"People Get Old," the album's first single, builds a world around its simple title. The passage of time and the certainty of aging are well worn themes to be sure, but you haven't felt them like this. The imagery - dad's cut sleeved t-shirt, turning off all the lights int the house like her dad did - doesn't just set the scene, it sets the mood. Lori's vocals pull you the rest of the way in, and suddenly you're reminiscing the past and pondering the future right alongside her. 

"You Can't Break a Woman" tells a philandering mate how little his drinking and running around matters anymore. She's still there, but she's not there for him to hurt. Even though the message is to the lover, you're the titular woman. She hasn't left yet, but she's long gone.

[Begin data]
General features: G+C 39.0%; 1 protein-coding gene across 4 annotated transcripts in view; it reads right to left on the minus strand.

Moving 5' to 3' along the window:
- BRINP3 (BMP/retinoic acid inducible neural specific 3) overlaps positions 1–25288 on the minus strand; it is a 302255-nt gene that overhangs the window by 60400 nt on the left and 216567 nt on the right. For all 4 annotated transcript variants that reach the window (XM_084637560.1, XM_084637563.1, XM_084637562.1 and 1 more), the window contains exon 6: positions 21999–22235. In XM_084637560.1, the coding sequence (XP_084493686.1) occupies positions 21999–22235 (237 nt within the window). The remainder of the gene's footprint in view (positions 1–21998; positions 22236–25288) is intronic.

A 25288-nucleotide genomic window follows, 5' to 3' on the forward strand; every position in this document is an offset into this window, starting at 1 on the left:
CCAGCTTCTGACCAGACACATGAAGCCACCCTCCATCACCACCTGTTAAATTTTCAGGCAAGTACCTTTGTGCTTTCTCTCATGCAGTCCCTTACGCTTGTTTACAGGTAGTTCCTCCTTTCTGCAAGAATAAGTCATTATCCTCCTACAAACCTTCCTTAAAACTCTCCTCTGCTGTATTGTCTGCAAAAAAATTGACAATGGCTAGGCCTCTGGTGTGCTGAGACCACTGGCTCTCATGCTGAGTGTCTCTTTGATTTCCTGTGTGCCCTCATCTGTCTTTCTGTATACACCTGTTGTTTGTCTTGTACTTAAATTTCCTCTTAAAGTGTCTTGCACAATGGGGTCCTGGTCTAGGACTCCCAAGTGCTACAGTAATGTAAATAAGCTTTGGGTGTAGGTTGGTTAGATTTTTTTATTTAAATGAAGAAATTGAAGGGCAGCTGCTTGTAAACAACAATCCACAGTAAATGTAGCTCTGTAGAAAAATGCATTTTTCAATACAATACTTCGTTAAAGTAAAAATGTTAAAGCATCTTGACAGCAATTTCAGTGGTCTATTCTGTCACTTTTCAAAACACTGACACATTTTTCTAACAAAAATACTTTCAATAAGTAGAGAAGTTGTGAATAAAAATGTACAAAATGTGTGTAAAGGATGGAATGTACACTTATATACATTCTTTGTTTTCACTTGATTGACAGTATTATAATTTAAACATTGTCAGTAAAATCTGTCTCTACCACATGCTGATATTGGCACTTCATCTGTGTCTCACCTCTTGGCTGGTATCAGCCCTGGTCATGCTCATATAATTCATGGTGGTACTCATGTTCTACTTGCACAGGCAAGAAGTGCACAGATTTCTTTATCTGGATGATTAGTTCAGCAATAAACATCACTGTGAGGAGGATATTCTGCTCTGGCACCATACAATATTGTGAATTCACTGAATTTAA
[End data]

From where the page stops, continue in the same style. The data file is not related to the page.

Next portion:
Though a lot of The Tree's songs lean on shading and expertly arranged simple prose, Lori can wordsmith with the best of them. On "The Lot Behind St. Mary's," McKenna flexes her lyrical muscle. It's a longing and nostalgic look back to a couple's more innocent times. I'd pick a line or two to include here, but really, the entire thing is incredible. The most devastating thing about this song is what she doesn't explicitly tell us. When it hits you…

There's some joy to be found on The Tree - celebrating the small things and the everyday heroes (mom!). There's also a lot of struggle to go around - much like life. McKenna's brilliance is her searing honesty. Her ability to absorb the listener into the song is without equal. 

Give this album your full and undivided attention, but prepare yourself. This isn't a record of pat platitudes and mindless entertainment. It demands of you. I don't get "in my feelings" much, but if you really listen to this album and don't go there, you missed out.